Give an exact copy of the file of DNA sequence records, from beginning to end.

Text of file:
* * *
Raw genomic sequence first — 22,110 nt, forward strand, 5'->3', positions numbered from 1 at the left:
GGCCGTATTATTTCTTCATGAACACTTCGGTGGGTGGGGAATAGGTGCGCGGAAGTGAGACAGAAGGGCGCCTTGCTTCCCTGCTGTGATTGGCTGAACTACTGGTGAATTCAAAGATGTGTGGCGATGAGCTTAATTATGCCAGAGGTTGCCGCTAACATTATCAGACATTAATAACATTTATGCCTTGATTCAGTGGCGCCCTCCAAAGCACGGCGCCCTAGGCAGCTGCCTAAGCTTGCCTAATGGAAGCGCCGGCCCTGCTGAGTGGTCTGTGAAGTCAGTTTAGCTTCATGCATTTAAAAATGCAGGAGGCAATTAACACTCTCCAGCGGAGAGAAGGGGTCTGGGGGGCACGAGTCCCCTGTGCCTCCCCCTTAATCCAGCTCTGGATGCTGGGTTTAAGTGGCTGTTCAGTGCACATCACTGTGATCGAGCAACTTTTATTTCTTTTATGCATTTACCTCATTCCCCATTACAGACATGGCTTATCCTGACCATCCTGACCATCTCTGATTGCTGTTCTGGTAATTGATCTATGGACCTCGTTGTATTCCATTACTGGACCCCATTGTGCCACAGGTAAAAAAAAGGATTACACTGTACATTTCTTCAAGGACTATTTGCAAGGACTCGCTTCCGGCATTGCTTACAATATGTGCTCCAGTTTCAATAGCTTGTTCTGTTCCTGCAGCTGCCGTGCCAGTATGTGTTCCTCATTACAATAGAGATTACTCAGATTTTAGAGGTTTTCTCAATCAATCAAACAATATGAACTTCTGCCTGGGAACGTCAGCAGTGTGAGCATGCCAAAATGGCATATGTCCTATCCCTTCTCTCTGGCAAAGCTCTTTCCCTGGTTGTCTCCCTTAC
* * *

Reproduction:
Raw genomic sequence first — 22,110 nt, forward strand, 5'->3', positions numbered from 1 at the left:
GGCCGTATTATTTCTTCATGAACACTTCGGTGGGTGGGGAATAGGTGCGCGGAAGTGAGACAGAAGGGCGCCTTGCTTCCCTGCTGTGATTGGCTGAACTACTGGTGAATTCAAAGATGTGTGGCGATGAGCTTAATTATGCCAGAGGTTGCCGCTAACATTATCAGACATTAATAACATTTATGCCTTGATTCAGTGGCGCCCTCCAAAGCACGGCGCCCTAGGCAGCTGCCTAAGCTTGCCTAATGGAAGCGCCGGCCCTGCTGAGTGGTCTGTGAAGTCAGTTTAGCTTCATGCATTTAAAAATGCAGGAGGCAATTAACACTCTCCAGCGGAGAGAAGGGGTCTGGGGGGCACGAGTCCCCTGTGCCTCCCCCTTAATCCAGCTCTGGATGCTGGGTTTAAGTGGCTGTTCAGTGCACATCACTGTGATCGAGCAACTTTTATTTCTTTTATGCATTTACCTCATTCCCCATTACAGACATGGCTTATCCTGACCATCCTGACCATCTCTGATTGCTGTTCTGGTAATTGATCTATGGACCTCGTTGTATTCCATTACTGGACCCCATTGTGCCACAGGTAAAAAAAAGGATTACACTGTACATTTCTTCAAGGACTATTTGCAAGGACTCGCTTCCGGCATTGCTTACAATATGTGCTCCAGTTTCAATAGCTTGTTCTGTTCCTGCAGCTGCCGTGCCAGTATGTGTTCCTCATTACAATAGAGATTACTCAGATTTTAGAGGTTTTCTCAATCAATCAAACAATATGAACTTCTGCCTGGGAACGTCAGCAGTGTGAGCATGCCAAAATGGCATATGTCCTATCCCTTCTCTCTGGCAAAGCTCTTTCCCTGGTTGTCTCCCTTAC